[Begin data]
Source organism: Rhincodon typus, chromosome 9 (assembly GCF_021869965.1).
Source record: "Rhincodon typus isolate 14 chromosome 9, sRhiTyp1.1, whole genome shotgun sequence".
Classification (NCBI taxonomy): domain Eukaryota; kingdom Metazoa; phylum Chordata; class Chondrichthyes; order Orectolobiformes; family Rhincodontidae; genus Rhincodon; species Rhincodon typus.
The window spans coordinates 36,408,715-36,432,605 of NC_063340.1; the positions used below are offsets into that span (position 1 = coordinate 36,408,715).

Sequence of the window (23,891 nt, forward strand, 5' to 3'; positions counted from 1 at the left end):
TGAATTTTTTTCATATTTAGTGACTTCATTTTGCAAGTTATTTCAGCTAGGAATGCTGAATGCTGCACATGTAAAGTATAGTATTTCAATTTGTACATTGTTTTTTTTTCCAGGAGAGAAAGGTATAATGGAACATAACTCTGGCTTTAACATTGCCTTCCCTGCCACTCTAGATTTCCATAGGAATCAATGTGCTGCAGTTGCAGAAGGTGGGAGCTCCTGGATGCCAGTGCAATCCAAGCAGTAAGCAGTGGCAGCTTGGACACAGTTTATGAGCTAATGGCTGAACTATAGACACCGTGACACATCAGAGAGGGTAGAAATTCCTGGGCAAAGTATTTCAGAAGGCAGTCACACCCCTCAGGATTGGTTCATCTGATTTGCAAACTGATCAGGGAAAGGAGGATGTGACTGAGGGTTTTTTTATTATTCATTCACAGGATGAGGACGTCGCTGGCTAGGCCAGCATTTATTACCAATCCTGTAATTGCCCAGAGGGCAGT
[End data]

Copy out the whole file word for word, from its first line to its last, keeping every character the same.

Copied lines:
Source organism: Rhincodon typus, chromosome 9 (assembly GCF_021869965.1).
Source record: "Rhincodon typus isolate 14 chromosome 9, sRhiTyp1.1, whole genome shotgun sequence".
Classification (NCBI taxonomy): domain Eukaryota; kingdom Metazoa; phylum Chordata; class Chondrichthyes; order Orectolobiformes; family Rhincodontidae; genus Rhincodon; species Rhincodon typus.
The window spans coordinates 36,408,715-36,432,605 of NC_063340.1; the positions used below are offsets into that span (position 1 = coordinate 36,408,715).

Sequence of the window (23,891 nt, forward strand, 5' to 3'; positions counted from 1 at the left end):
TGAATTTTTTTCATATTTAGTGACTTCATTTTGCAAGTTATTTCAGCTAGGAATGCTGAATGCTGCACATGTAAAGTATAGTATTTCAATTTGTACATTGTTTTTTTTTCCAGGAGAGAAAGGTATAATGGAACATAACTCTGGCTTTAACATTGCCTTCCCTGCCACTCTAGATTTCCATAGGAATCAATGTGCTGCAGTTGCAGAAGGTGGGAGCTCCTGGATGCCAGTGCAATCCAAGCAGTAAGCAGTGGCAGCTTGGACACAGTTTATGAGCTAATGGCTGAACTATAGACACCGTGACACATCAGAGAGGGTAGAAATTCCTGGGCAAAGTATTTCAGAAGGCAGTCACACCCCTCAGGATTGGTTCATCTGATTTGCAAACTGATCAGGGAAAGGAGGATGTGACTGAGGGTTTTTTTATTATTCATTCACAGGATGAGGACGTCGCTGGCTAGGCCAGCATTTATTACCAATCCTGTAATTGCCCAGAGGGCAGT